COOLIO just got arrested for missing a court date . . . in 2010. Yes: it took them two full years to notice that Coolio hadn't shown up.
Speaking of being gone for years without anyone noticing, the HIVES will be back this year with their first new record in ages. "It's been a terrible couple of years for the b—," frontman Howlin' Pelle Almqvist managed to tell NME before I stopped reading.
Meanwhile, in another bygone era, ANDREW WK will be starring in a new Web series presented by MySpace! Yo, did I just get beaned in the noggin with a coconut and wake up in 2004? It gets worse: the whole thing is sponsored by Taco Bell, so it comes pre-apologized-for by Fox Digital's senior VP of social-media moron shit: "The branded entertainment space has evolved over the last few years by doing what is typically labeled as 'organic' integration all the way up to a sponsor wrapping themselves around a program that never mentions their product. The mindset of Taco Bell is as a certain prop element; there are not tacos in every episode."
The dessicated skeleton of rock and roll will be coughing out another bitchin' lungful of dust soon: STEVEN TYLER revealed that an AEROSMITH track from their upcoming album will be appearing on the G.I. Joe: Retaliation soundtrack (right where it belongs). Not a new song, though; it'll be a warmed-up leftover from the Get a Grip sessions. The band is currently remixing the track and excavating the weathered sarcophagus of Alicia Silverstone.
Elsewhere in old tunes: NEIL YOUNG's been guilty of the same thing recently with leftover '80s tracks like "Razor Love" and "Ordinary People." I can't complain about those two, but I'm starting to formulate major concerns regarding the moistness of the Neil songwriting well: his long-awaited Crazy Horse reunion shall be a fully public-domain affair. Americana will include versions of "Clementine," "Oh Suzannah," and — how dearly I wish I were presently shitting you — "She'll Be Comin 'Round the Mountain."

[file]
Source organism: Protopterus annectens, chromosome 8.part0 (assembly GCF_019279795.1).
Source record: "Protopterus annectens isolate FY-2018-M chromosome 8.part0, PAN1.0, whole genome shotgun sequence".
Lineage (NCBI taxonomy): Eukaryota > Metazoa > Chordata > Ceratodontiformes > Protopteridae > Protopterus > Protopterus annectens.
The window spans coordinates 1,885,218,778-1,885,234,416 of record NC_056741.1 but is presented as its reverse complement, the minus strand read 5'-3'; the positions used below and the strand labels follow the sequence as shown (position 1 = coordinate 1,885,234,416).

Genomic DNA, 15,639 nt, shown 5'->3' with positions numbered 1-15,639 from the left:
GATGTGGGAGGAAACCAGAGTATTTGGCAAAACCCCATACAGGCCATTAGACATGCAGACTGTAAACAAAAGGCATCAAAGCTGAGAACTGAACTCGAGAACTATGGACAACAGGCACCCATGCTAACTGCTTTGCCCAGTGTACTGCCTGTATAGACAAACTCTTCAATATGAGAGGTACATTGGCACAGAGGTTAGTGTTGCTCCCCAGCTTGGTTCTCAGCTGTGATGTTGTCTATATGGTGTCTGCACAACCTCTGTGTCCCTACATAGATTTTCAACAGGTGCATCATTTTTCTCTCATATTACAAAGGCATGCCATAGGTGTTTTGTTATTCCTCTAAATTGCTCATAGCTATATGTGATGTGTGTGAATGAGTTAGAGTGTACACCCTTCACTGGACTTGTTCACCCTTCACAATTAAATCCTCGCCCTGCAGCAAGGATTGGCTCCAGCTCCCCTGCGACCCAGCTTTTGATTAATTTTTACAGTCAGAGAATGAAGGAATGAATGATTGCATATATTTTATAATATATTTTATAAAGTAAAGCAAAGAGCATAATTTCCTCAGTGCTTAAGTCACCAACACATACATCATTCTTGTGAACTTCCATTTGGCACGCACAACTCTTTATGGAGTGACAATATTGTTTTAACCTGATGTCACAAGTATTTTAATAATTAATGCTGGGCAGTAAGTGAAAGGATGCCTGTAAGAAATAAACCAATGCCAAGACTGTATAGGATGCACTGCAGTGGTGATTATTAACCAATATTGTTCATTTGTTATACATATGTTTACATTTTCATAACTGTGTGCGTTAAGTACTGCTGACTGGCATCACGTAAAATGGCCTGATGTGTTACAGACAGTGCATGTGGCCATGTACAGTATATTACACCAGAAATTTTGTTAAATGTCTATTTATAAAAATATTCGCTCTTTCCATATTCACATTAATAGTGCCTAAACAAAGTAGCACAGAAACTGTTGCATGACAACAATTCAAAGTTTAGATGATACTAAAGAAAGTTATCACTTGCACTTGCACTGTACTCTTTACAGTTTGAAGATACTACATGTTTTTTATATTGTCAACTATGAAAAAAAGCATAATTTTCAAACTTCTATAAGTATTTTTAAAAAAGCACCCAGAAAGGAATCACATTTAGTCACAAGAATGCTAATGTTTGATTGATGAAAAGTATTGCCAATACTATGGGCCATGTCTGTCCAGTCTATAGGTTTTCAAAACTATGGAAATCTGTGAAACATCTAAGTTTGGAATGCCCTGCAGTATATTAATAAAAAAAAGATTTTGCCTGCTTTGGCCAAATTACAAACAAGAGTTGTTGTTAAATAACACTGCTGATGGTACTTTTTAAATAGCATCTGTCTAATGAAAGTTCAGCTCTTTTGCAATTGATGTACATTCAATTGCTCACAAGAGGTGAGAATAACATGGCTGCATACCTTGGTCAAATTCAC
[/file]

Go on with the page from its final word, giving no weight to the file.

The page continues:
It should be immediately apparent that nobody in the world needs to hear that, not least of all because, with minimal imaginative strain, you can already play all of those songs in your head in crystal-clear Ragged Glory style. Try it real quick. You just saved 15 bucks.
Some artists have the opposite problem. While rock's venerated fogeys are scrounging for old ideas, forward-thinking innovators are exceeding their grasp with records that are just too dang much art. Avant-garde icons KEANE are a little embarrassed by the lofty heights of their 2008 effort, according to an XFM interview: "We felt that Perfect Symmetry was pretty sprawling, a little bit self-indulgent in places. Certainly sonically — we referenced Bowie, Talking Heads, those kind of bands, which was quite an unusual step for us."
For their new one, they'll leave their grand ambitions behind and focus on hits. Alas, they're "stuck with 10 or 12 real single contenders from the album. We've had a lot of headaches over which song we should release first!"
Same goes for LINKIN PARK, whose last foray into highbrow experimentalism was a tad too far removed from their nu-metal roots — rather than alienate fans with more intellectual showboating, they'll also bring back the familiar hooks. "Over the previous two records, we were trying hard to break out of the nu-metal box that we'd found ourselves in," Chester Bennington told Kerrang! "[The new album] will be more familiar to people than A Thousand Suns was, where we were like 'Fuck it, we're just going to go bonkers.'"
During a recent BBC live set, KATY PERRY performed an ill-advised cover of Jay-Z and Kanye's "Niggas in Paris" in which she totally avoided all racial awkwardness by replacing the word "niggas" with "ninjas." Um, possible celebrity juggalo sighting? Woop woop, Katy?
DAVID THORPE | firstname.lastname@example.org